Racial comity was on view throughout this Cup and has been in other recent Cups, seen especially in the teams from France, England, the Netherlands, Belgium, Germany, and the U.S. — nations where racial assimilation in the larger society is still ongoing, but with varying degrees of amicability. This is what I specially love about soccer: that diversity succeeds, amicably, made manifest when a goal is finally scored — so hard to do — and the team embraces in elation, arms around shoulders. The proof is on the scoreboard. Which is why I’m such a fan of the EPL: It is wonderfully diverse — many World Cup stars play in the EPL — and, being so diverse, it is super-competitive throughout the 20-team league. An early post-win knock on Argentina is why, as a diverse nation, its national team is not more so.
As for teamwork: Members of the national teams going to a World Cup do not, for the most part, play on the same teams at home or abroad. They come from all over. Thus when they are tapped for the national team, teamwork must coalesce immediately over a staggered schedule. If not, it’s a short stint at the Cup. Also, soccer employs all 11 team members constantly (unlike baseball, which is a pitcher-batter thing). Again, at a time of extreme political polarization and even enmity, it is inspiriting to watch a team work the ball — in concert — up the pitch. Another reason why it’s called “the beautiful game.”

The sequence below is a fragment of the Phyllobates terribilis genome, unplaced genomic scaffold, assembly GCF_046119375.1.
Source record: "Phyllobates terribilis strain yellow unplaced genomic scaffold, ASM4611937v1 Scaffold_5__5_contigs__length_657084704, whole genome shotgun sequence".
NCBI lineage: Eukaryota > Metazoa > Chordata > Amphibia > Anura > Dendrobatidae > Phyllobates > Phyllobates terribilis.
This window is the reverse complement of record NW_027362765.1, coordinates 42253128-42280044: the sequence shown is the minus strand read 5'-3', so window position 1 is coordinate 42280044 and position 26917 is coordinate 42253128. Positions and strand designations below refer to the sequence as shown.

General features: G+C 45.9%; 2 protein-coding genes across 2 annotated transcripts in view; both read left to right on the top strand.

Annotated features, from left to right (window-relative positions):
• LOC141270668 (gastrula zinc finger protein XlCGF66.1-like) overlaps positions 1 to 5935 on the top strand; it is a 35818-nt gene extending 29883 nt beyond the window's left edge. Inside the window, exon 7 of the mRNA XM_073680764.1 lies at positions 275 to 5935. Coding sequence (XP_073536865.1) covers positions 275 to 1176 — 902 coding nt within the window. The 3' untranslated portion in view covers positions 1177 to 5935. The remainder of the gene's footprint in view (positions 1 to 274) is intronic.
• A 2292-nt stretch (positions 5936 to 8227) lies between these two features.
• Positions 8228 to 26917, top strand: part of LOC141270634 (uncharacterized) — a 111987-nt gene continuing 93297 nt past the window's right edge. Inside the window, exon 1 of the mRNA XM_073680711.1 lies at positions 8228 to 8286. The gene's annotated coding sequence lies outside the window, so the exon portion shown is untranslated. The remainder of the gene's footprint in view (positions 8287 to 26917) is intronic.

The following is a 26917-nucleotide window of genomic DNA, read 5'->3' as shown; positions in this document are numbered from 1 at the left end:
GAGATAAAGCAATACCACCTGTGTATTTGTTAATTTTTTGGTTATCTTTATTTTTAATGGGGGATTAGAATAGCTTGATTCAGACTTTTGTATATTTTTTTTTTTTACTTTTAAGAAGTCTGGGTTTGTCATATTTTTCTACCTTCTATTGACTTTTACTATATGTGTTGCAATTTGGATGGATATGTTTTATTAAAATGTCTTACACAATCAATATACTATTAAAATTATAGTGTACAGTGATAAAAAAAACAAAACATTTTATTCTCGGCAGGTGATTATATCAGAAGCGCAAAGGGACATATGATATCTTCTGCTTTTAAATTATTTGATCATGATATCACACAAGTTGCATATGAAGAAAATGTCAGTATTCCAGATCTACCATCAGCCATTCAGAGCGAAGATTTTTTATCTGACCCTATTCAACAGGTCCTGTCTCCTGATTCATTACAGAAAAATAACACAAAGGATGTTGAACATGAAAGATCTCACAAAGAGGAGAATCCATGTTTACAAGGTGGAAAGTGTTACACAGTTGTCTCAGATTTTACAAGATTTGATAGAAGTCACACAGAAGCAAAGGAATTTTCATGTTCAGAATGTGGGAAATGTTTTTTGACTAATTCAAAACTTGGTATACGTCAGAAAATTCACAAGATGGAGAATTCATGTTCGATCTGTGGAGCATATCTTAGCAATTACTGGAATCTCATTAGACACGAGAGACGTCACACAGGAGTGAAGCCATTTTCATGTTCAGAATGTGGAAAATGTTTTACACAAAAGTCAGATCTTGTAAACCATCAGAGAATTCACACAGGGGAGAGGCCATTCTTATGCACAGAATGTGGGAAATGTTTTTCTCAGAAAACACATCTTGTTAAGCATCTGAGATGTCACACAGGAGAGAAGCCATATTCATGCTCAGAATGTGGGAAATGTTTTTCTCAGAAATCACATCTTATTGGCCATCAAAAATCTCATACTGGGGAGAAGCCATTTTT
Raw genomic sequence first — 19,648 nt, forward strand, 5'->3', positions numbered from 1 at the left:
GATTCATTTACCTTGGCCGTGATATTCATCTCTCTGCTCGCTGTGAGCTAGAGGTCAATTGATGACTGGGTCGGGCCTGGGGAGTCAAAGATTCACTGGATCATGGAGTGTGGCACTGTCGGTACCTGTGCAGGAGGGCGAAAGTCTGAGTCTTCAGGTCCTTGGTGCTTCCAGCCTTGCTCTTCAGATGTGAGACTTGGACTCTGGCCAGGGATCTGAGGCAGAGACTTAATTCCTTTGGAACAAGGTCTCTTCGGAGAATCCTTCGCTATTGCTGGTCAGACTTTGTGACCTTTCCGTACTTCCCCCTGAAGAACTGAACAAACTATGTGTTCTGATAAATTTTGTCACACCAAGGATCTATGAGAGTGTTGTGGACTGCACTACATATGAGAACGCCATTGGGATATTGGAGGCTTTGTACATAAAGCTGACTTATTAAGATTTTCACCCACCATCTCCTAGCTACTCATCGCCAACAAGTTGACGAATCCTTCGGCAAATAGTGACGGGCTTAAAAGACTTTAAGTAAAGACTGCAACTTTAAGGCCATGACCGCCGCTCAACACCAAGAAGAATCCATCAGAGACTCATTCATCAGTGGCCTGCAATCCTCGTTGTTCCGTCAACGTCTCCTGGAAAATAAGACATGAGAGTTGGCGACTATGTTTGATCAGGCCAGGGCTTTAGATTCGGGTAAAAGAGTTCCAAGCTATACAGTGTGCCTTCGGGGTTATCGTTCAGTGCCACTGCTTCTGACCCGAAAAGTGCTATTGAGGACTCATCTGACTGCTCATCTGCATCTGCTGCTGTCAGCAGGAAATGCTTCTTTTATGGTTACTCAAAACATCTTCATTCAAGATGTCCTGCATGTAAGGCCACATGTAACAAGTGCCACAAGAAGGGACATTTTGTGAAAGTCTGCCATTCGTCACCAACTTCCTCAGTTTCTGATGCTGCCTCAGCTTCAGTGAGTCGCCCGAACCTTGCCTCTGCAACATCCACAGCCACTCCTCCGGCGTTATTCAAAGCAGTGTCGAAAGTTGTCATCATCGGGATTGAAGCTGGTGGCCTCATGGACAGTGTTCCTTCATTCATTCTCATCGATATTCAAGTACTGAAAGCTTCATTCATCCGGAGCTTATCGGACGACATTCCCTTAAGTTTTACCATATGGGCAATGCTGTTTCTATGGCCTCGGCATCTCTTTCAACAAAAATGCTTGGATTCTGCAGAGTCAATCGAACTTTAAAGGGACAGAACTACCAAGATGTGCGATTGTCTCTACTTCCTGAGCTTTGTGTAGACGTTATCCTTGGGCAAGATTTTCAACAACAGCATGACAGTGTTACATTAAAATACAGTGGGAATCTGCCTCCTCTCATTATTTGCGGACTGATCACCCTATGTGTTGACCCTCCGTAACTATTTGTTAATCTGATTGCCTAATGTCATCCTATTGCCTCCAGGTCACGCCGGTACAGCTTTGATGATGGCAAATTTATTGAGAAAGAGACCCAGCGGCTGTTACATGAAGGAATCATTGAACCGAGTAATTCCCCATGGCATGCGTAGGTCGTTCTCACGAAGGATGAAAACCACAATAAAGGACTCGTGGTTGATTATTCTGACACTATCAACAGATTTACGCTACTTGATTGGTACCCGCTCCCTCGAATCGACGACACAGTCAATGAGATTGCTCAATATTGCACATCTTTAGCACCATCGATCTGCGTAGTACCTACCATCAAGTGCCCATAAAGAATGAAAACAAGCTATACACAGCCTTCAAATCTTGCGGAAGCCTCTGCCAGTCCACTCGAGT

As for grit: This being an epic event, there were many instances of grit displayed in crunch-time, especially in the many penalty kick shootouts. The major instance for me was in that final game, with France behind 2–0. With just 12 minutes left in regular time — repeat: 12 minutes left, which is way beyond crunch-time — Kylian Mbappé found another gear and new quantities of grit to create two goals. Tellingly, he cut short the celebratory scrum, grabbed the ball, and waved his team back into play, pronto.
Impressively, the U.S. team reflected all these factors. For racial comity, just look at the team photos. For teamwork, this 2022 team redeemed itself from 2018, when we didn’t even qualify for the Cup. The U.S. is a great power, but not a soccer powerhouse — not yet: U.S. fans can justifiably anticipate the ’26 Cup, to be hosted in the U.S., Canada, and Mexico. As for grit, there is Christian Pulisic’s goal against Iran in a must-win game: Taking one, as announcers say, “for club and country,” Pulisic “clattered” into the Iran goalie, scored, then was sent to hospital. Cleared, he got back to the hotel before his team: Video shows one happy reunion. When the U.S. “crashed out” at the knock-out stage, against the Dutch, they were gutted, together. Also displaying grit: At a press conference before the Iran game, Tyler Adams, African-American and team captain, faced hostile Iranian reporters baiting him on America’s racism. He handled it masterfully, saying “the U.S. is continuing to make progress every single day.” Make Tyler an ambassador.